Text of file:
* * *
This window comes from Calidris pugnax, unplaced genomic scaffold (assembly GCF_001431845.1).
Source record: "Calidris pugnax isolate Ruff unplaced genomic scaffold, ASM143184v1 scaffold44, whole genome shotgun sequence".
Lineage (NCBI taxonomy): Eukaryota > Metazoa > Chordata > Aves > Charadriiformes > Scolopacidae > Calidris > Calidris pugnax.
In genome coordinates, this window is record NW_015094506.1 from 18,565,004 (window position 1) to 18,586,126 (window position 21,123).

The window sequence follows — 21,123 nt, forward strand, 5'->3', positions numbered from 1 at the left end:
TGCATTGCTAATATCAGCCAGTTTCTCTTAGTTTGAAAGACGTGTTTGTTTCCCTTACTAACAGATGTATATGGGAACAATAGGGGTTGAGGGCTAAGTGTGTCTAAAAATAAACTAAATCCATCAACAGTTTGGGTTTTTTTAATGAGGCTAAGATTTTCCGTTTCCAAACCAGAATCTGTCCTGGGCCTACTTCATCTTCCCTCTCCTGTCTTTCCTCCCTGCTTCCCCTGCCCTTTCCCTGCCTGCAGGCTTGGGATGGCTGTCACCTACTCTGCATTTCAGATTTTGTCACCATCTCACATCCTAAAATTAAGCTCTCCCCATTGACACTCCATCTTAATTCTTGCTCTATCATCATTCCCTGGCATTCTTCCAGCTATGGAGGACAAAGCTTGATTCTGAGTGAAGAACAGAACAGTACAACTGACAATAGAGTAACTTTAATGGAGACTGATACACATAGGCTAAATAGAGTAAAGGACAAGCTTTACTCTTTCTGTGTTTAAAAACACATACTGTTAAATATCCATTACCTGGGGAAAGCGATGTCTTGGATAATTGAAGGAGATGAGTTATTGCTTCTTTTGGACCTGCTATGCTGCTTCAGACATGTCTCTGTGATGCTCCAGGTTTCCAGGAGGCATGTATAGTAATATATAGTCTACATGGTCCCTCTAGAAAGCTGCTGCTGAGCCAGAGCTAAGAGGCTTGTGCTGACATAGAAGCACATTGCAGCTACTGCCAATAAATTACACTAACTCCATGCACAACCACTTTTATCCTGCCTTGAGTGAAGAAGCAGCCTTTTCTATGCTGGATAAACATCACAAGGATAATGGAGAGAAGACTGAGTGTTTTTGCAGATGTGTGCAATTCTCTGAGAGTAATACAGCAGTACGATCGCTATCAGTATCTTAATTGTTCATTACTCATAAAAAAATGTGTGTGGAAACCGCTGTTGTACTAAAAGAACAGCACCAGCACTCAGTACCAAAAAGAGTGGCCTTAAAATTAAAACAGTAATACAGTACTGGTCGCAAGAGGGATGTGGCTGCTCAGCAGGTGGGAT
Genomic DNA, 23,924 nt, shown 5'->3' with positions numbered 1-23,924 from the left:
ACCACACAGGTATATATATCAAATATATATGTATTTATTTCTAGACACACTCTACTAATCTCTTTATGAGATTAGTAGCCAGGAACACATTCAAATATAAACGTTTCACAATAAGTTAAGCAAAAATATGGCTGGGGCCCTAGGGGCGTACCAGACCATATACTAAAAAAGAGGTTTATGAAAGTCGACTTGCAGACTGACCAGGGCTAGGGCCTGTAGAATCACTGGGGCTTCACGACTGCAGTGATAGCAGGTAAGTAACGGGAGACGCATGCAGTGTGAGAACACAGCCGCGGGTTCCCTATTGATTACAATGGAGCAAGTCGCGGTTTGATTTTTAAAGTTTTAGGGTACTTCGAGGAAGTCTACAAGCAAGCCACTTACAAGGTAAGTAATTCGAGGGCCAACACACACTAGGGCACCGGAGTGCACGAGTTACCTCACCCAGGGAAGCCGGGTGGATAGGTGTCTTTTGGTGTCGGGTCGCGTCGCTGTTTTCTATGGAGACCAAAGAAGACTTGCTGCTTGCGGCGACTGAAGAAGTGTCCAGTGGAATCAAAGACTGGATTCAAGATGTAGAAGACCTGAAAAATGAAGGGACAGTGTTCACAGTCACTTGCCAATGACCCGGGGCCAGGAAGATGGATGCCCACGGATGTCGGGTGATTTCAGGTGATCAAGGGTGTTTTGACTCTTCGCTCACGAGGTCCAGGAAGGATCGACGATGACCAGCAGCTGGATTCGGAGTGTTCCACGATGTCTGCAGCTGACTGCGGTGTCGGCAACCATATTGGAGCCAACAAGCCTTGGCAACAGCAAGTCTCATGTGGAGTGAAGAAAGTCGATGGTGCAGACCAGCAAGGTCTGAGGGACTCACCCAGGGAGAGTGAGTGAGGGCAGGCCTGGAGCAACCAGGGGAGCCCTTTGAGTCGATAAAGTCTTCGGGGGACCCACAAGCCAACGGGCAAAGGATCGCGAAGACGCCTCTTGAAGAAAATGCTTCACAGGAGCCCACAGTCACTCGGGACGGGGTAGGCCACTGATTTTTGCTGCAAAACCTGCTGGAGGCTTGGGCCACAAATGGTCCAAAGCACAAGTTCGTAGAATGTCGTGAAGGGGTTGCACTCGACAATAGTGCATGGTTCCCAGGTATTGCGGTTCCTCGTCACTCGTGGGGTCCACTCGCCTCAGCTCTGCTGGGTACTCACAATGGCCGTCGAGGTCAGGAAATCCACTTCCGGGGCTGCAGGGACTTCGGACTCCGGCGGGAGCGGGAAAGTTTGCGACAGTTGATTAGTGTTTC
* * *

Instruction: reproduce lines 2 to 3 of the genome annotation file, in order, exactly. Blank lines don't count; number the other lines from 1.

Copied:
Source record: "Calidris pugnax isolate Ruff unplaced genomic scaffold, ASM143184v1 scaffold44, whole genome shotgun sequence".
Lineage (NCBI taxonomy): Eukaryota > Metazoa > Chordata > Aves > Charadriiformes > Scolopacidae > Calidris > Calidris pugnax.